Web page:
Cybersecurity Newsletter, July 20 - 25
Qrator

Welcome to our regular weekend newsletter containing every remarkable story on networking and cybersecurity published between July 20 and 25, the year 2020.

Garmin outage caused by confirmed WastedLocker ransomware attack 

"An ongoing global outage at sport and fitness tech giant Garmin was caused by a ransomware attack, according to two sources with direct knowledge of the incident." - TechCrunch.
 

Twitter Hacking for Profit and the LoLs

"Hackers obtained Twitter DMs for 36 high-profile account holders. Hack also exposed phone numbers, email addresses, and other PI for 130 users." - ArsTechnica.
 

Ongoing Meow attack has nuked >1,000 databases without telling anyone why

"More than 1,000 unsecured databases so far have been permanently deleted in an ongoing attack that leaves the word “meow” as its only calling card, according to Internet searches over the past day."
 

Networking boffins detect wide abuse of IPv4 addresses bought on secondary market

"In a recent paper titled A first look at the misuse and abuse of the IPv4 Transfer Market [PDF], the three explain how IP address depletion saw regional internet registries establish transfer markets for the increasingly-hard-to-find IPv4 addresses."
 

House of Io – Remastered

"A few days ago, I (Awarau) published a blog post (link) with my analysis of the new heap mitigation, Safe-Linking, that will be introduced in GLibc 2.32. The blog post describes the mechanism, alongside an initial guide of how attackers could potentially bypass this mechanism by targeting directly the main tcache metadata that is pointed to from free()d allocations that were inserted into a tcache list.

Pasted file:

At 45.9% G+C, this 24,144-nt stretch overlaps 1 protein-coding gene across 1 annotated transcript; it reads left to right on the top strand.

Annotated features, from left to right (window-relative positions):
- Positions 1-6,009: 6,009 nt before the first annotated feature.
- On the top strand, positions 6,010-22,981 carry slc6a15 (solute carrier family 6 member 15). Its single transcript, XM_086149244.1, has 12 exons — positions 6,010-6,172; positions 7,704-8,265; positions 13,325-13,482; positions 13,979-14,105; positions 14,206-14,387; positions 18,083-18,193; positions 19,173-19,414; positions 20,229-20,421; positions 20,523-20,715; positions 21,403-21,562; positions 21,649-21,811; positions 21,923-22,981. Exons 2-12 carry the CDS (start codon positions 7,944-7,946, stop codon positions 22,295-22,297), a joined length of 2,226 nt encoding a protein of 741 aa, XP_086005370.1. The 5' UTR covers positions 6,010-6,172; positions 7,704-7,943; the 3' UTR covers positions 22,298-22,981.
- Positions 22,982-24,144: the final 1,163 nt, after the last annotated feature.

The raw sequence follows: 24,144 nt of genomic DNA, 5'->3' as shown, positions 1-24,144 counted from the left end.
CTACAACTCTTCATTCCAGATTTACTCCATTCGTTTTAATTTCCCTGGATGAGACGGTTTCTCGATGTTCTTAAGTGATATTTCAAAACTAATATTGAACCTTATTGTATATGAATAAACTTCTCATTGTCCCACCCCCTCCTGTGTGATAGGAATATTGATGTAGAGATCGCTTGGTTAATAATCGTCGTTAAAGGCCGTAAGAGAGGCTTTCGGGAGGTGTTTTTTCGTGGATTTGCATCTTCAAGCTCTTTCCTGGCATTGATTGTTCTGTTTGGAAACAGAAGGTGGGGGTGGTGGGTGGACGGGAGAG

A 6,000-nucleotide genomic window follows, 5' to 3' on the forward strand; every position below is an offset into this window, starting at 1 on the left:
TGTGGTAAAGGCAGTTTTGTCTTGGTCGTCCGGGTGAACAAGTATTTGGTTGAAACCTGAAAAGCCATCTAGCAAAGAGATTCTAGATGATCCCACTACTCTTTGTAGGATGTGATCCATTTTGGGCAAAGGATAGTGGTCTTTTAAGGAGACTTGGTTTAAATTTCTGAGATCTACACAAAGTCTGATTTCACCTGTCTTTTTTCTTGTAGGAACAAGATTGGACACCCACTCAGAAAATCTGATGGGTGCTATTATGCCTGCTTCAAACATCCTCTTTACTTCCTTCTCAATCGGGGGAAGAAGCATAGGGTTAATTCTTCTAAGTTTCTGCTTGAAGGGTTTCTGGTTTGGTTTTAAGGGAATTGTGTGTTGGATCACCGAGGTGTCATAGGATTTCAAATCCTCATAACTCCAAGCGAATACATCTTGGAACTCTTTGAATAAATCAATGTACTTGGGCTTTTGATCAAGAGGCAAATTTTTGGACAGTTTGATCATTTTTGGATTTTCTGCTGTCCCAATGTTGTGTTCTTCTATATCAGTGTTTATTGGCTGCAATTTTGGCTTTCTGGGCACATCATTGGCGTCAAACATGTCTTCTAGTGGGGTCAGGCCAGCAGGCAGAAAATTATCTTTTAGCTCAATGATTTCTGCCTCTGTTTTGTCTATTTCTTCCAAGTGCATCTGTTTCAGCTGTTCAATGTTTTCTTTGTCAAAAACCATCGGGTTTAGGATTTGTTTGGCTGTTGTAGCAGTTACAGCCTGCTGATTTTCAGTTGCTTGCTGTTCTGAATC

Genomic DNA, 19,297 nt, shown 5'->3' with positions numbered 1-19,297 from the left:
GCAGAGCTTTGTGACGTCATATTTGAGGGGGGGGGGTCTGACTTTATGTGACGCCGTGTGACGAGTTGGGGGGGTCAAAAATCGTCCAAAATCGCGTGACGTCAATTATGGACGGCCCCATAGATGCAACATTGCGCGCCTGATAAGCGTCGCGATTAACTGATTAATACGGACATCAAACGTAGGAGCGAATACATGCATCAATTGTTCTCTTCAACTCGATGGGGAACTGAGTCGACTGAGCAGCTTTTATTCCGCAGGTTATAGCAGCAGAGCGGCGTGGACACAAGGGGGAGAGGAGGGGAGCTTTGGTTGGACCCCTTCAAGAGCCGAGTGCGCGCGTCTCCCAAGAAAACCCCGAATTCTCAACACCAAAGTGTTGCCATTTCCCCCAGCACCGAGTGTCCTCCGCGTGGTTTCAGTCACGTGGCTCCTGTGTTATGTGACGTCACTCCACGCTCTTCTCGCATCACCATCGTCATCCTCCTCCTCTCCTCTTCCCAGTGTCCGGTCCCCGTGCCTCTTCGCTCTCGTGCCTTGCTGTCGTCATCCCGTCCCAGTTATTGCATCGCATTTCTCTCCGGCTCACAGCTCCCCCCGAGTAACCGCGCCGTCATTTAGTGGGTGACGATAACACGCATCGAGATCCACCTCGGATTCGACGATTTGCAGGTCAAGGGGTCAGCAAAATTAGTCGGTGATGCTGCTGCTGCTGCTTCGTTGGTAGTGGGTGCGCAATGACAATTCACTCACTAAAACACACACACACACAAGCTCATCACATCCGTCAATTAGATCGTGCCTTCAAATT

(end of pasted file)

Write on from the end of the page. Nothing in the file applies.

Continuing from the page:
After publishing this blog post on /r/netsec, it started a thread with @EyalItkin, the researcher that designed “Safe-Linking” and integrated it into GLibc. During our discussion, we were able to develop my initial attack into an exploit that will enable attackers to bypass “Safe-Linking”, and directly attack the tcache management mechanism. In this blog post, co-authored by Eyal, we will describe our new attack plan." - Awarau.
 

A look at password security, Part III: More secure login protocols

"In part II, we looked at the problem of Web authentication and covered the twin problems of phishing and password database compromise. In this post, I’ll be covering some of the technologies that have been developed to address these issues." - Eric Rescorla.
 

NIST’s Post-Quantum Cryptography Program Enters ‘Selection Round’

"Chosen algorithms will become part of first standard devised to counter quantum decryption threat."
 

India, Jio, and the Four Internets

"One of the more pernicious mistruths surrounding the debate about TikTok is that this will potentially lead to the splintering of the Internet; this completely erases the history of China’s Great Firewall, started 23 years ago, which effectively cut China off from most Western services. That the U.S. may finally respond in kind is a reflection of reality, not the creation of a new one.

What is new is the increased splintering in the non-China Internet: the U.S. model is still the default for most of the world, but the European Union and India are increasingly pursuing their own paths."
 

AMS-IX 25 year anniversary report

 

Image "Cloaking" for Personal Privacy

"The SAND Lab at University of Chicago has developed Fawkes1, an algorithm and software tool (running locally on your computer) that gives individuals the ability to limit how their own images can be used to track them."
 

Academics paper of the week - Legal Risks of Adversarial Machine Learning Research


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